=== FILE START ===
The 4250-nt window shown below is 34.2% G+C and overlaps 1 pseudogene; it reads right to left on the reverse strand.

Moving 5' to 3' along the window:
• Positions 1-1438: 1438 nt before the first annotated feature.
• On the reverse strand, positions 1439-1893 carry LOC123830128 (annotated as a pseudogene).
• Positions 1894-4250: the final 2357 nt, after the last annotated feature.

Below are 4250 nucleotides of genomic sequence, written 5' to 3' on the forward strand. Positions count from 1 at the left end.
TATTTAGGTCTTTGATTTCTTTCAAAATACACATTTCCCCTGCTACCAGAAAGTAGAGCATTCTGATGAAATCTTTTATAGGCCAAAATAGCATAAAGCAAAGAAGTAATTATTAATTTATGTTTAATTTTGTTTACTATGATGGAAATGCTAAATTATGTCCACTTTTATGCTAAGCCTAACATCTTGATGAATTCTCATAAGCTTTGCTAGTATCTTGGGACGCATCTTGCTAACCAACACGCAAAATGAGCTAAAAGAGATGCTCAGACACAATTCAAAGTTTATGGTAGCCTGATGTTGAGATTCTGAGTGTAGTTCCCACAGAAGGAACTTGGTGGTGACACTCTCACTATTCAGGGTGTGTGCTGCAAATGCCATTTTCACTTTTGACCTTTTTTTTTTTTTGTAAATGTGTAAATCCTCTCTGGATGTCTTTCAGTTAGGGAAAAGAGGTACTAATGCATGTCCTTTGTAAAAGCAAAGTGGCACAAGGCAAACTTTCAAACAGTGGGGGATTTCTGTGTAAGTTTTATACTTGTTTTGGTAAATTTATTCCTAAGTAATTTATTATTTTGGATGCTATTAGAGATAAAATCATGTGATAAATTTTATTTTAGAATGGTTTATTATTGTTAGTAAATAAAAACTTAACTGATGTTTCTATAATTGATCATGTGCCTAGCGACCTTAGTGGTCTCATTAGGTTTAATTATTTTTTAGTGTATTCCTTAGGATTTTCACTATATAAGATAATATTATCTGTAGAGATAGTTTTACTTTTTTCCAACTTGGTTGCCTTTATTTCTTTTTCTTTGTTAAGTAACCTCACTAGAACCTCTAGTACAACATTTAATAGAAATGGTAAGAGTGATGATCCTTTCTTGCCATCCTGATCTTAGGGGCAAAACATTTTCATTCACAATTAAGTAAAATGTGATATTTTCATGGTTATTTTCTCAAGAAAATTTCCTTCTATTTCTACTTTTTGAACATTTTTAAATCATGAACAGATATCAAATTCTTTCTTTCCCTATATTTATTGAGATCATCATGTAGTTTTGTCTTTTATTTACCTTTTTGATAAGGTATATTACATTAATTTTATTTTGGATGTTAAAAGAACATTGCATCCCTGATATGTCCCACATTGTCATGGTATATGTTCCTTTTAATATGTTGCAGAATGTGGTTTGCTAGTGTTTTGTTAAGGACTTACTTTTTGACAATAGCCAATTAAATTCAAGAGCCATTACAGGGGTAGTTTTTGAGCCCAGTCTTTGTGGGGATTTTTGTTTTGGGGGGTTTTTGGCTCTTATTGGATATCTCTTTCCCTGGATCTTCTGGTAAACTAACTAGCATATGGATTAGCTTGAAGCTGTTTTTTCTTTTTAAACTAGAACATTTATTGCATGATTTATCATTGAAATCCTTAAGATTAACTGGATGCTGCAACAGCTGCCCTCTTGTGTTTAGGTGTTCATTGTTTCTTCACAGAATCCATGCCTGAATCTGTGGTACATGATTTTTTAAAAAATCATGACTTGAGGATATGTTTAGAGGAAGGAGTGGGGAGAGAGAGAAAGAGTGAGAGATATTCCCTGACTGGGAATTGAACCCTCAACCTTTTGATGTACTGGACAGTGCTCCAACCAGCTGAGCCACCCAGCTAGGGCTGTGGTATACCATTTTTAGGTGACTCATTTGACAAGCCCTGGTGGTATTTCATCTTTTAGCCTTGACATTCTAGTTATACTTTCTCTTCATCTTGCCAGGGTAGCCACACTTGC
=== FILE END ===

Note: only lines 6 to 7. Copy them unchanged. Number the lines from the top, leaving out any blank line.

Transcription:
Below are 4250 nucleotides of genomic sequence, written 5' to 3' on the forward strand. Positions count from 1 at the left end.
TATTTAGGTCTTTGATTTCTTTCAAAATACACATTTCCCCTGCTACCAGAAAGTAGAGCATTCTGATGAAATCTTTTATAGGCCAAAATAGCATAAAGCAAAGAAGTAATTATTAATTTATGTTTAATTTTGTTTACTATGATGGAAATGCTAAATTATGTCCACTTTTATGCTAAGCCTAACATCTTGATGAATTCTCATAAGCTTTGCTAGTATCTTGGGACGCATCTTGCTAACCAACACGCAAAATGAGCTAAAAGAGATGCTCAGACACAATTCAAAGTTTATGGTAGCCTGATGTTGAGATTCTGAGTGTAGTTCCCACAGAAGGAACTTGGTGGTGACACTCTCACTATTCAGGGTGTGTGCTGCAAATGCCATTTTCACTTTTGACCTTTTTTTTTTTTTGTAAATGTGTAAATCCTCTCTGGATGTCTTTCAGTTAGGGAAAAGAGGTACTAATGCATGTCCTTTGTAAAAGCAAAGTGGCACAAGGCAAACTTTCAAACAGTGGGGGATTTCTGTGTAAGTTTTATACTTGTTTTGGTAAATTTATTCCTAAGTAATTTATTATTTTGGATGCTATTAGAGATAAAATCATGTGATAAATTTTATTTTAGAATGGTTTATTATTGTTAGTAAATAAAAACTTAACTGATGTTTCTATAATTGATCATGTGCCTAGCGACCTTAGTGGTCTCATTAGGTTTAATTATTTTTTAGTGTATTCCTTAGGATTTTCACTATATAAGATAATATTATCTGTAGAGATAGTTTTACTTTTTTCCAACTTGGTTGCCTTTATTTCTTTTTCTTTGTTAAGTAACCTCACTAGAACCTCTAGTACAACATTTAATAGAAATGGTAAGAGTGATGATCCTTTCTTGCCATCCTGATCTTAGGGGCAAAACATTTTCATTCACAATTAAGTAAAATGTGATATTTTCATGGTTATTTTCTCAAGAAAATTTCCTTCTATTTCTACTTTTTGAACATTTTTAAATCATGAACAGATATCAAATTCTTTCTTTCCCTATATTTATTGAGATCATCATGTAGTTTTGTCTTTTATTTACCTTTTTGATAAGGTATATTACATTAATTTTATTTTGGATGTTAAAAGAACATTGCATCCCTGATATGTCCCACATTGTCATGGTATATGTTCCTTTTAATATGTTGCAGAATGTGGTTTGCTAGTGTTTTGTTAAGGACTTACTTTTTGACAATAGCCAATTAAATTCAAGAGCCATTACAGGGGTAGTTTTTGAGCCCAGTCTTTGTGGGGATTTTTGTTTTGGGGGGTTTTTGGCTCTTATTGGATATCTCTTTCCCTGGATCTTCTGGTAAACTAACTAGCATATGGATTAGCTTGAAGCTGTTTTTTCTTTTTAAACTAGAACATTTATTGCATGATTTATCATTGAAATCCTTAAGATTAACTGGATGCTGCAACAGCTGCCCTCTTGTGTTTAGGTGTTCATTGTTTCTTCACAGAATCCATGCCTGAATCTGTGGTACATGATTTTTTAAAAAATCATGACTTGAGGATATGTTTAGAGGAAGGAGTGGGGAGAGAGAGAAAGAGTGAGAGATATTCCCTGACTGGGAATTGAACCCTCAACCTTTTGATGTACTGGACAGTGCTCCAACCAGCTGAGCCACCCAGCTAGGGCTGTGGTATACCATTTTTAGGTGACTCATTTGACAAGCCCTGGTGGTATTTCATCTTTTAGCCTTGACATTCTAGTTATACTTTCTCTTCATCTTGCCAGGGTAGCCACACTTGC